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On Linux (Gnome desktop) how do you prevent one of the partitions on an external USB drive auto-mounting when it attached to the machine?

I don't just want to prevent the Nautilus window from popping up -- I want that partition not to mount.

Fiddling with /etc/fstab is not acceptable, as this is a removable drive that is attached to different machines.

I seem to remember that you create a hidden file in the root of the file system, but I can't remember what it's called. Something like:

touch /media/usbdisk/.no-mount

How do you actually make this work?

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If I understand you correctly, you want the drive to not be auto-mounted on any linux machine, but without any configuration on the machine itself? – nagul Aug 20 '09 at 16:43

To read that file, the partition would have to be mounted. The auto-mounting is a feature of the operating system (actually hotplug, or some other service monitoring USB) and has to be turned off per-machine.

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If you're specifically worried about auto-mounting in gnome, and would rather not touch /etc/fstab, try the following command to turn it off for a specific partition:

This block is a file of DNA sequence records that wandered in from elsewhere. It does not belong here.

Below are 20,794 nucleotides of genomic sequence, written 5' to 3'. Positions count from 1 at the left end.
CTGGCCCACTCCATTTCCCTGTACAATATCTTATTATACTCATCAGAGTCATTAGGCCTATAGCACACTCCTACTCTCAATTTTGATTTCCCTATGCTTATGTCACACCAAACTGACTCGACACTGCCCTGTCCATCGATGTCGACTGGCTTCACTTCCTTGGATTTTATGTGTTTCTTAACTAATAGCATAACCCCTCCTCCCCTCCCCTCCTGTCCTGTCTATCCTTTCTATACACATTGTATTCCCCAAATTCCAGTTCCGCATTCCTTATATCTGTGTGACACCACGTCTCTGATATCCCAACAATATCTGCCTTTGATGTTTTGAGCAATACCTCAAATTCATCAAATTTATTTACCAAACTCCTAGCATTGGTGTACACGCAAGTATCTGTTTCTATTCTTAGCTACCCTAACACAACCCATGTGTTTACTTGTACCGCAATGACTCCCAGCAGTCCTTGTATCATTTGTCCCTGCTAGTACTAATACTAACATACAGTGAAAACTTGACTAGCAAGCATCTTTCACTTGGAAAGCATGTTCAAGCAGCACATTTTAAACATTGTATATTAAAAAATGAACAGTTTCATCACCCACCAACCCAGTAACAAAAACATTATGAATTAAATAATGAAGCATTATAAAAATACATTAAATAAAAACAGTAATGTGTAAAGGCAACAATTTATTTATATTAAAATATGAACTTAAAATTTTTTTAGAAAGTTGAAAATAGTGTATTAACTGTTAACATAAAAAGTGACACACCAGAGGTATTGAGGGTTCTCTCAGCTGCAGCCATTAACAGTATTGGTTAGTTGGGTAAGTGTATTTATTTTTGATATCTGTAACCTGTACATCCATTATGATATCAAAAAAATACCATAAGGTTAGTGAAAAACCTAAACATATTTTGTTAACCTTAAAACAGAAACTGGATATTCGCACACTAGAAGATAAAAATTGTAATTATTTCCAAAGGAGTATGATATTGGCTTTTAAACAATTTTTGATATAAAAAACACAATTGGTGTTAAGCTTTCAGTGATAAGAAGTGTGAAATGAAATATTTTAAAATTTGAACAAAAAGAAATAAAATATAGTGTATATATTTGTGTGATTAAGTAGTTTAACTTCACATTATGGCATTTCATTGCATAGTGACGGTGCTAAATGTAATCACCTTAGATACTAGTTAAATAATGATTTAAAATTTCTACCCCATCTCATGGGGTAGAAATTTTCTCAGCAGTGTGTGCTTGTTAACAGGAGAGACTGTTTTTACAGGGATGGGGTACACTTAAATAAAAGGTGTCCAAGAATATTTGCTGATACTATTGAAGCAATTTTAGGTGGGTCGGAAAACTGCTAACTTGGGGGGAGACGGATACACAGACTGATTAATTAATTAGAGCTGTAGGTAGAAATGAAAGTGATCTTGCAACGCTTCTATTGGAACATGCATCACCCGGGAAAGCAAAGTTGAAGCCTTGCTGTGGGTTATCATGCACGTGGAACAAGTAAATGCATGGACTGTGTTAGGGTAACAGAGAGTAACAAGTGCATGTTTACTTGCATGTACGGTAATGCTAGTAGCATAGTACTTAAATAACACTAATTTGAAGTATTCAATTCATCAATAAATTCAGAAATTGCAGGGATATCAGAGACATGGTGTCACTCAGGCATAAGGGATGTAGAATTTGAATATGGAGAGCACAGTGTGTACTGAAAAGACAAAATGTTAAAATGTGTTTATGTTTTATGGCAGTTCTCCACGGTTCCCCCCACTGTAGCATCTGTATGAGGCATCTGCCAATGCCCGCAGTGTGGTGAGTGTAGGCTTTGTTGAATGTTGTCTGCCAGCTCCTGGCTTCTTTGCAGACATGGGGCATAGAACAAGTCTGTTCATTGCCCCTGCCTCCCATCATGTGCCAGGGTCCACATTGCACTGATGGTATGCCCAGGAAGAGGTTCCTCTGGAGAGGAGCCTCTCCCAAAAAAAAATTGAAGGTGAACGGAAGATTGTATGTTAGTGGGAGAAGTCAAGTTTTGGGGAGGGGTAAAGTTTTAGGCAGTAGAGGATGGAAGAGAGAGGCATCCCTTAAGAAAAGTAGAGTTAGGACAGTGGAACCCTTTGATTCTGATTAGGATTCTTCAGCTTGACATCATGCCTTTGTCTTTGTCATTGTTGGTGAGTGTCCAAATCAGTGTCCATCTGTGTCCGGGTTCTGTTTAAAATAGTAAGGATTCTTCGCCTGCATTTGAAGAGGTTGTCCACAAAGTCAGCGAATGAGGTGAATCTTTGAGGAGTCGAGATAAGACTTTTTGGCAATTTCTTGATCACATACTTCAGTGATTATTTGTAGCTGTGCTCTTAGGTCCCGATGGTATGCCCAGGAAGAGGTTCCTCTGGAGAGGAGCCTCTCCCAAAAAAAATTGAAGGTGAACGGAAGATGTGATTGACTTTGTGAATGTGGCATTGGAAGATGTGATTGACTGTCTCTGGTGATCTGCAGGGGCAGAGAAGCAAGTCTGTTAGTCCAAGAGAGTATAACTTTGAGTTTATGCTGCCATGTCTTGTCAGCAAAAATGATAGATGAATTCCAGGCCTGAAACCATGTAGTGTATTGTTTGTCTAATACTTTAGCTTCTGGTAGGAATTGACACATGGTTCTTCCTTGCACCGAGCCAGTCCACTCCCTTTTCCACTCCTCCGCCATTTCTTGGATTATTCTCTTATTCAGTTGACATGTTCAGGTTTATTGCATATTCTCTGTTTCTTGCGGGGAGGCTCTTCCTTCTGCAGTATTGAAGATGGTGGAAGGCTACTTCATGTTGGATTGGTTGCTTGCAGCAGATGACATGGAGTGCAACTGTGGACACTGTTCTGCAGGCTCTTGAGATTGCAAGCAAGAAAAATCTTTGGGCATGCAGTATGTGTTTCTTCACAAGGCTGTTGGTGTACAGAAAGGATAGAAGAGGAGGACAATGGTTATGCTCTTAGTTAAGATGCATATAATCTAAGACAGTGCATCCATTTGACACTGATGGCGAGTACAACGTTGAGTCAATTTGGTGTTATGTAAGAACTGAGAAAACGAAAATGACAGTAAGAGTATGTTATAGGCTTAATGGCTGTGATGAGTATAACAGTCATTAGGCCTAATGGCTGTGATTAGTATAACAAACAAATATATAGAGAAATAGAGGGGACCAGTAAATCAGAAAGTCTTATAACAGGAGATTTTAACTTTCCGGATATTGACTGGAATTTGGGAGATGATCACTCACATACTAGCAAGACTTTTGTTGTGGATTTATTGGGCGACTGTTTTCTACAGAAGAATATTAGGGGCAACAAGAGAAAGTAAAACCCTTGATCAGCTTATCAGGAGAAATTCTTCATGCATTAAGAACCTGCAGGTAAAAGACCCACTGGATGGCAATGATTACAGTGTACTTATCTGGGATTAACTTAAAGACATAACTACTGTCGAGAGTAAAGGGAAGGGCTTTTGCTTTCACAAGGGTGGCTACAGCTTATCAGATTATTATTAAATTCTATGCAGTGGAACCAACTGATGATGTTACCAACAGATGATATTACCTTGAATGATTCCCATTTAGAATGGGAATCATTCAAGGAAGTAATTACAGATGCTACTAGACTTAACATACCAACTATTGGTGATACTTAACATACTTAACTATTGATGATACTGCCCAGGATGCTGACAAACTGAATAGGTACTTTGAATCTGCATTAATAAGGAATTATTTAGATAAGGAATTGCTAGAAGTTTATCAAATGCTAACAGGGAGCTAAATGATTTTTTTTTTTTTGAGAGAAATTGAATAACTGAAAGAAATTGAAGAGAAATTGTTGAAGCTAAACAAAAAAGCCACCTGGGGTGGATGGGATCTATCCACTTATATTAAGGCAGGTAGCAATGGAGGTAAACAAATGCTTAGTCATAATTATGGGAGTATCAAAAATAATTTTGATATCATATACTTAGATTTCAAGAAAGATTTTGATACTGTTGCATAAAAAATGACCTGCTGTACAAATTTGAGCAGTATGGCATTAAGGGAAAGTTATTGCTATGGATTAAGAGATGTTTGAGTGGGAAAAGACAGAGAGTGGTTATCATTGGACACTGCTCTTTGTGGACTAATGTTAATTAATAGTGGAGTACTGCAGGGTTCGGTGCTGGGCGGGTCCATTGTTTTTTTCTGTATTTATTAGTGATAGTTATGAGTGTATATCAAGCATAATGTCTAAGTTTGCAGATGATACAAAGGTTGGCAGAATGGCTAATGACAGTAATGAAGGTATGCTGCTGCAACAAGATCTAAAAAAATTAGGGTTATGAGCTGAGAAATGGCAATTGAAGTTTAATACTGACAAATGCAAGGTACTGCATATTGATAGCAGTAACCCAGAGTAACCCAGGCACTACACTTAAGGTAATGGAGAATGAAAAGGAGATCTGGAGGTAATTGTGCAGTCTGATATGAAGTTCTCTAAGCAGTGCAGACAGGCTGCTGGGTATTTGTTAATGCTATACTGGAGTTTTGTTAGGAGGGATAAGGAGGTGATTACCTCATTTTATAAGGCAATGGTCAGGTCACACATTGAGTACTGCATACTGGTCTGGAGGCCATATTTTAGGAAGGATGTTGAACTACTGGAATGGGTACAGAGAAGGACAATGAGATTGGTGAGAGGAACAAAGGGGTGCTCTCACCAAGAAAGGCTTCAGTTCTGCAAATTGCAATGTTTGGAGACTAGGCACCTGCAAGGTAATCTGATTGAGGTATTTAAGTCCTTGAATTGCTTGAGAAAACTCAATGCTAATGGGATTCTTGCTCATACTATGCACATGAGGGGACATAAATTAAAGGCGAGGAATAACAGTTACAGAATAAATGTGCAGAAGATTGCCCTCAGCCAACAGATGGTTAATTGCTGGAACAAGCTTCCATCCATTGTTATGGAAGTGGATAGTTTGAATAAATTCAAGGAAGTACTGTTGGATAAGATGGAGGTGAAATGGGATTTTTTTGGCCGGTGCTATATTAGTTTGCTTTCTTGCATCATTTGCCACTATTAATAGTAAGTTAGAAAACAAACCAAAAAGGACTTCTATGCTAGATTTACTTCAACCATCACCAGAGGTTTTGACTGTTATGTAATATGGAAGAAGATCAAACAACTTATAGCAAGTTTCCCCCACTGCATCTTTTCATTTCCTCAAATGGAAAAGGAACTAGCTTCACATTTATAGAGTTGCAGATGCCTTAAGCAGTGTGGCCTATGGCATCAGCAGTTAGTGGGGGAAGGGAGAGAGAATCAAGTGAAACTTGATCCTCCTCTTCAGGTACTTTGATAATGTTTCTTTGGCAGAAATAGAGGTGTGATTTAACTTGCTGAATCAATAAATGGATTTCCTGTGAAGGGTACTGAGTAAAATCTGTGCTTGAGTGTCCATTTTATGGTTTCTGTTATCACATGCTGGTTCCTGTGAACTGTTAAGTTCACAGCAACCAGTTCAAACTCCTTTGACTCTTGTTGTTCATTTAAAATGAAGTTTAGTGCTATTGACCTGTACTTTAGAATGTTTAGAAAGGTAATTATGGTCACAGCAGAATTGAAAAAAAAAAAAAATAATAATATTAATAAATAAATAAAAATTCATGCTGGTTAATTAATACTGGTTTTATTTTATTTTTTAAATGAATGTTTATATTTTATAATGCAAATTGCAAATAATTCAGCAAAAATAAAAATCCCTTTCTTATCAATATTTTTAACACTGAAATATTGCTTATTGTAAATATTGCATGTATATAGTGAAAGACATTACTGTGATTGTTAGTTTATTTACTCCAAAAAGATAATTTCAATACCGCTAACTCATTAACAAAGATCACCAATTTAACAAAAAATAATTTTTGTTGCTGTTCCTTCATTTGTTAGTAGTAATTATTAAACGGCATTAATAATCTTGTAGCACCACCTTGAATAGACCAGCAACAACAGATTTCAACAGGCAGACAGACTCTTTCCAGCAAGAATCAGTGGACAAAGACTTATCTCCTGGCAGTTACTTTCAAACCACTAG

gnome-mount --write-settings --mount-options noauto --device /dev/sda1

If you no longer want this to happen, erase the settings:

gnome-mount --erase-settings --device /dev/sda1

I also think you can turn off auto-mount altogether through the gconf-editor utililty: *desktop > gnome > volume_manager > automount_media*

I'm not aware of any way to have the auto-mount daemon look for a file on the drive and unmount the drive on finding it, though I can see the utility in having something like this.

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I tried this, but it results in an error: Cannot mount volume - invalid mount option when attempting to mount the volume 'volume label'. Any ideas? – chris Sep 13 '09 at 18:27
    
Can you provide the command you ran, and did you get the error when running the command or when attaching the device? – nagul Sep 13 '09 at 20:12
    
gnome-mount is not in recent distributions like Ubuntu 10.04 Lucid. I've looked but haven't run across a way to do this now. Any tips? The closest I've gotten is stopping all USB auto-opening Disabling auto-open - Ask Ubuntu - Stack Exchange – nealmcb Feb 7 '11 at 5:25

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